Breads, cheeses, vegetables and flowers will return to the city’s open air farmers market this weekend.
The Saratoga Farmers Market kicks off its summer season at 9 a.m. Saturday and runs until 1 p.m. Saturdays and 3 to 6 p.m. Wednesdays.
By June 1, market organizers hope to have a debit and credit card machine at the market so buyers can charge a certain amount at a central station and then use special tokens at any of the stalls.
The tokens can then be used anytime the farmers market is open, and can be used in future years as well, said market coordinator Suzanne Carreker-Voigt.
Carreker-Voigt said the market will get charged per transaction, so she hopes people won’t charge small amounts.
So many local notables have said they’re coming to the annual opening on Saturday that market coordinator Suzanne Carreker-Voigt said she’ll have to stock up on scissors.
“We usually do one of those comic ribbon-cutting ceremonies,” she said.
Expected to be in attendance are Mayor Scott Johnson; Public Works Commissioner Anthony “Skip” Scirocco; William Schwerd, executive director of the Saratoga County Cooperative Extension; Paula Schafer, vice president of the Battenkill Cooperative Kitchen; Patrick Hooker, commissioner of the state Department of Agriculture and Markets; and Al Lansbury, one of the founders of the farmers market.
The farmers’ market runs indoors during the colder months in the Salvation Army building; but the outdoor market is far more popular, she said. While the winter market attracts about 1,000 people on a Saturday, the summer market brings in at least 3,000 per Saturday.
In July and August, “Saturdays are like sardine cans,” Carreker-Voigt said.
This year there will be nine vendors instead of four on the park’s south lawn, where new vendors sell before they get enough seniority to move into the pavilion.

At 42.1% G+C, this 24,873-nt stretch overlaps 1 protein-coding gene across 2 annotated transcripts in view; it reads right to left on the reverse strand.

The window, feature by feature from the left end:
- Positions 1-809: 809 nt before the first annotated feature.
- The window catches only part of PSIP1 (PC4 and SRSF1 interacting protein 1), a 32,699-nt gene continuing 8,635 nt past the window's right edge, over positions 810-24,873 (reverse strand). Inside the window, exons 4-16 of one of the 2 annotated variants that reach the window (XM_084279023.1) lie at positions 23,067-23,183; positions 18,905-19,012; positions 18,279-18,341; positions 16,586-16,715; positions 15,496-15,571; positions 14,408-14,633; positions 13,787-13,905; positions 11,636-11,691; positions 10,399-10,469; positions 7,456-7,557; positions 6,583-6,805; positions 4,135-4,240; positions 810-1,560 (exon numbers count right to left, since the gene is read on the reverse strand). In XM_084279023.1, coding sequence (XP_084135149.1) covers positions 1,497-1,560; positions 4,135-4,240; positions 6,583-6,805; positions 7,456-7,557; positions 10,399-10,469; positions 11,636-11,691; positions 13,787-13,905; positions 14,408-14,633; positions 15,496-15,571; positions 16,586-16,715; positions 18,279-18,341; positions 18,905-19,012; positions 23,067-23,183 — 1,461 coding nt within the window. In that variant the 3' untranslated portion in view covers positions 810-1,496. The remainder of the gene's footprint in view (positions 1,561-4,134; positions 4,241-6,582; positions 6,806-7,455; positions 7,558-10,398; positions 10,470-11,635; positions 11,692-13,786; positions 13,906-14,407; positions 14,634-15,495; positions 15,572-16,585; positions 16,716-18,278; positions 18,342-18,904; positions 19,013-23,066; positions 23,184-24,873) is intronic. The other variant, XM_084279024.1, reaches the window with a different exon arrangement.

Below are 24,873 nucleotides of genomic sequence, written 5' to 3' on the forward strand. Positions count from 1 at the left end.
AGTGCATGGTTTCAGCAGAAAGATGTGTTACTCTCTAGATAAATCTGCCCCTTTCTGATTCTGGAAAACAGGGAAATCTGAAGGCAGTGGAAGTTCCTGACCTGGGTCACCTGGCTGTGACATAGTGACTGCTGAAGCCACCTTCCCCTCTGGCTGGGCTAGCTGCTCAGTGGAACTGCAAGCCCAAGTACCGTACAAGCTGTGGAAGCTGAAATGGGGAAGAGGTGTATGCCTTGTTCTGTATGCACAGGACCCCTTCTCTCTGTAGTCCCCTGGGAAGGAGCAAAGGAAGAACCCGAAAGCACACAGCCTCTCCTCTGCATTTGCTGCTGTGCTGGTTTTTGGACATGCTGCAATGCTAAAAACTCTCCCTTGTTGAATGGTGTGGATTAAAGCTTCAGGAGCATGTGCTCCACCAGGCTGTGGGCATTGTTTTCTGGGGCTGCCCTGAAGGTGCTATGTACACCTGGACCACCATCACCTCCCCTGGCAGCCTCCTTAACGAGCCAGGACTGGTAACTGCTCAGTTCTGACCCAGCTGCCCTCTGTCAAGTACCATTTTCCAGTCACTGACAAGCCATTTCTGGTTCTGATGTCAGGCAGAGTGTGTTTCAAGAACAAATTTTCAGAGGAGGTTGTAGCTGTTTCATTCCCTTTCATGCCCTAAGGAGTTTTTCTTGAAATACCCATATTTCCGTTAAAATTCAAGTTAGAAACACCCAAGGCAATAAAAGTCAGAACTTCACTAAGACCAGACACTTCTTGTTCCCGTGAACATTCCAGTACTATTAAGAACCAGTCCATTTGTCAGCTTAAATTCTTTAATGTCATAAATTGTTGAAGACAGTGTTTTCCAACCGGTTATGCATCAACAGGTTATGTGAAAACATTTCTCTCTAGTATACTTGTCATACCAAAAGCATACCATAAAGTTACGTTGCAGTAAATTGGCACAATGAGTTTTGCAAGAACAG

New vendors include a fresh milk vendor, a new cheese seller and a new baker, she said. And all the regular vendors remain.
“We’re maxed out. We have a waiting list of vendors to get in.”
With the warm spell last week and more farmers growing vegetables in greenhouses, Carreker-Voigt expects the market to carry a lot more fresh food than it usually does at this time of year.
“We now have greenhouses on these farms that are producing greens all year round.”
Saratoga Apple doesn’t use greenhouses, but plans to have asparagus in addition to apples it will take out of low-oxygen storage and apple cider, said owner Nate Darrow.
A nutrition educator from the cooperative extension prepares food at the farmers market every Wednesday starting in June, and a WIC and food stamp program agent helps people every Wednesday.
Unlike some other farmers markets, all vendors at the Saratoga market have to be members of the Saratoga Farmers Market Association. The board members who run the organization are all farmers as well, Carreker-Voigt said.
And products sold at the market must be produced locally.
“We have some fairly tight rules to be sure we remain close to our mission,” she said.
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